You always read about people saying records are the “soundtrack to the Apocalypse” or doomsday taking music form, and it’s simply a way to easily convey the destructive nature and pure hell contained inside a collection of songs that rise above a normal level of terror.
We’re all guilty of this association, myself included. But it really can’t be used anymore past today, because finally a record that perfectly personifies that description, that ideally conveys the Earth crumbling in on itself, and humanity being crushed into oblivion has arrived. The Body’s new album “Christs, Redeemers” is as black, as dark, as frightening as it gets. Tons of bands make tumultuous musical statements seemingly every week, but they’re going to be hard pressed to out-doom what The Body accomplish on this 10-track, 50-minute slab of horror. Every moment drips with violent drama and end-of-the-world chaos, and this record is one of the most frightening documents I’ve ever heard. Ever.
The Body always have had a black grasp on the morose and the end of existence. Each of their records–“Christs” is their fourth long player–has built on this subject, and they have become less and less human in their expression of the snuffing out of all things. Add to that that these two guys–guitarist/vocalist Chip King, drummer Lee Buford–also use ghostly imagery, the kind of thing that should make you sleep with the light on at night for fear such apparitions could appear on your wall on in the corner of your room. That, along with their sound, identify and poke all of those great, dark fears lurking beneath you and expose them for you to see and face, even if you don’t want to do that. Who wants to face their destruction? Who wants to see the world ripped apart by weapons or people or demons? No one, as it is most people’s greatest fear, and The Body roll and cover their bodies with the soot of such emotions.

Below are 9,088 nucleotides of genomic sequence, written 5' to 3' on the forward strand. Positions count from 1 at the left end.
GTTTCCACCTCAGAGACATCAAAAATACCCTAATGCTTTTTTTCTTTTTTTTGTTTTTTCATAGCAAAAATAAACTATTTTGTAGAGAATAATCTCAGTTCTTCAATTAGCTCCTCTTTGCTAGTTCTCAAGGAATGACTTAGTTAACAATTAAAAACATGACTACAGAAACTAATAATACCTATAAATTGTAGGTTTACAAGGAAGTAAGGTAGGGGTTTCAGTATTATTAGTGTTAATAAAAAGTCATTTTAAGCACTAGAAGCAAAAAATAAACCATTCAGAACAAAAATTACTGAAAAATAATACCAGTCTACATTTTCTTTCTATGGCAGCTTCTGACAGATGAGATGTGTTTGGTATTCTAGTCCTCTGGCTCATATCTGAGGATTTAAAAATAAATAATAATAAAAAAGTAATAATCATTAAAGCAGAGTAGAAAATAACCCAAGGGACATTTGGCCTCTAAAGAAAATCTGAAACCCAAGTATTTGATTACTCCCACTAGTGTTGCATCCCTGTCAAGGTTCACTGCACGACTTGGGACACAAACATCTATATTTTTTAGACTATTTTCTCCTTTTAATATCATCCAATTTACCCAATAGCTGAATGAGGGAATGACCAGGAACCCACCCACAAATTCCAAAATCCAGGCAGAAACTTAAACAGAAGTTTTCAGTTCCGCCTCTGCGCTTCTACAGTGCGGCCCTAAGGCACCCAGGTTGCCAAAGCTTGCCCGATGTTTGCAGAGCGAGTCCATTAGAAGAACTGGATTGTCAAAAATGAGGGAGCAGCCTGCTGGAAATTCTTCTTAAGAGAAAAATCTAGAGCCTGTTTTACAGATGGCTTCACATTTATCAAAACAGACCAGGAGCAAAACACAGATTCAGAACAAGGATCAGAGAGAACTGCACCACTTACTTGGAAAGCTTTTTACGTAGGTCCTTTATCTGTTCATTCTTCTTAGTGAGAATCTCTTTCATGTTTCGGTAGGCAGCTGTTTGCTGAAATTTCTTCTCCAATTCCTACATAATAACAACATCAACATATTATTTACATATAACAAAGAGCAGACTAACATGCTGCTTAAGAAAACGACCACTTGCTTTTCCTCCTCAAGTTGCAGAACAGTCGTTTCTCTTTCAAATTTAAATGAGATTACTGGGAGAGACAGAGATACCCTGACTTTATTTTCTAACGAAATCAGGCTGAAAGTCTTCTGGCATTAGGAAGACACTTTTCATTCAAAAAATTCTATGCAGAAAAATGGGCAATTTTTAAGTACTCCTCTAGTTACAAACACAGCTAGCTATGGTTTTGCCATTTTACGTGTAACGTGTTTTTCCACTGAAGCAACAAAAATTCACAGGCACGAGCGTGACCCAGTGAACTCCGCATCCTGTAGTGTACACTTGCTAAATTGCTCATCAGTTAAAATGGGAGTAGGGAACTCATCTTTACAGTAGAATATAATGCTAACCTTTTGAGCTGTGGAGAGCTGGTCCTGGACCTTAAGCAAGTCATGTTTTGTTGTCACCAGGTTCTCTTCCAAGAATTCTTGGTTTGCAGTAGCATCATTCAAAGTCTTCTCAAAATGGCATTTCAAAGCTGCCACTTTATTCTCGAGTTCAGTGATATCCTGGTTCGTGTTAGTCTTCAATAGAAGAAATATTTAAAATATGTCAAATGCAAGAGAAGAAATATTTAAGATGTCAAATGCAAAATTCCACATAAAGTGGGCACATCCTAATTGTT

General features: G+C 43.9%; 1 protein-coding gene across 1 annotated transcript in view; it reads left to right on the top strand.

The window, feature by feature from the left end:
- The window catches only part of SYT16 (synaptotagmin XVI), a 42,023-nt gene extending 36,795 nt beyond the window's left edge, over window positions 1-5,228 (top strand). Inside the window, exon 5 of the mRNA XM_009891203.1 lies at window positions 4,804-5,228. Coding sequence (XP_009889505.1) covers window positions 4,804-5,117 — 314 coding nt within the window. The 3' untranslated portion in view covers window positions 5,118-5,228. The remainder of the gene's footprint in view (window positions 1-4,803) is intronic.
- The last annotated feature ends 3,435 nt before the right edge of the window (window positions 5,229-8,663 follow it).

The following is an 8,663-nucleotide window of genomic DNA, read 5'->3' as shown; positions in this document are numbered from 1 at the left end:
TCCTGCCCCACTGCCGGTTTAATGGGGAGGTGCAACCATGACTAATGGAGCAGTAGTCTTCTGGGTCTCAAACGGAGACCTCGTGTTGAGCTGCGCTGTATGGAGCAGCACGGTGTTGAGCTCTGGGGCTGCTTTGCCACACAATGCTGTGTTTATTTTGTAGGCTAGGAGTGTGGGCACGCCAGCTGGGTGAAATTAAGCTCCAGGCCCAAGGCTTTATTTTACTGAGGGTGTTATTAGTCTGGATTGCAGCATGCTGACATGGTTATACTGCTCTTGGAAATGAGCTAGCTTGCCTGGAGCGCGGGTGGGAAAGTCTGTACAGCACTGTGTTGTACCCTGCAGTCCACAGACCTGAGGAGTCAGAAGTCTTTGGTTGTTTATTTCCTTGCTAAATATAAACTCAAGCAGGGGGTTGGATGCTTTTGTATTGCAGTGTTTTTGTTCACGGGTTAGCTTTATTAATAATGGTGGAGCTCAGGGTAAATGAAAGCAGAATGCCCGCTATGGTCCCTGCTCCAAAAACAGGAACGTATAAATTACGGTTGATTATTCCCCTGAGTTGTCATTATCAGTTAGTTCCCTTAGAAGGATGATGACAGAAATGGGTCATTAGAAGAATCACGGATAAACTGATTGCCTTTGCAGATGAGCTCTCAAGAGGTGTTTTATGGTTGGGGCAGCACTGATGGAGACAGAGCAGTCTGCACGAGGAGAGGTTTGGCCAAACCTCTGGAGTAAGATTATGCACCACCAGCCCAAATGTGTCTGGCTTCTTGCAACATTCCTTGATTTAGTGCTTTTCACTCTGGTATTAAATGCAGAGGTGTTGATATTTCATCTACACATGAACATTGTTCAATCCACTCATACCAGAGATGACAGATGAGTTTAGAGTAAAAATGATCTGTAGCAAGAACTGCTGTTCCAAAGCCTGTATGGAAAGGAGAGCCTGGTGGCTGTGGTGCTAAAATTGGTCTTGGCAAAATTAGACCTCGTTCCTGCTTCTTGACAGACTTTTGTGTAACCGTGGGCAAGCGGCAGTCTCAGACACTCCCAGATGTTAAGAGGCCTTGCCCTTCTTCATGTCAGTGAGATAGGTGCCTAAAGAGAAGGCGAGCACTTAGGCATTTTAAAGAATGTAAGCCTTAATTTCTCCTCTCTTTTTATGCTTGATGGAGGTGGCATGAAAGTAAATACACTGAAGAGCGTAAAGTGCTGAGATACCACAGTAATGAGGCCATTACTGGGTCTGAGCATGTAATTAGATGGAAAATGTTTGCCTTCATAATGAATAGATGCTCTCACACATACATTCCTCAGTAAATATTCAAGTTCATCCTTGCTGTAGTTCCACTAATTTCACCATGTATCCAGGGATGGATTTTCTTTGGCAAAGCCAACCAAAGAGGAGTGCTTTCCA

Over time, The Body’s sound also has grown and become uglier, yet more beautiful at the same time. Their horrific, damaged doom has only gotten meatier and more nuanced, turning all the blood of the world black, but their association with the Assembly of Light Choir has added an angelic element to their filth, a collection of sirens to call you toward your destruction. Yes, the sounds they make are gorgeous, but they’re also unsettling, making you realize just after the sense of ease settles in that you’ve been fooled and they have sharp teeth. There’s also the matter of King’s inhuman banshee shriek of a voice, something that rattles and irritates some listeners but that sounds like no one else’s in any form of music. It is the sound of pain, human suffering, and demonic possession, and its shrill knife’s edge can carve its way through your mind and into your soul.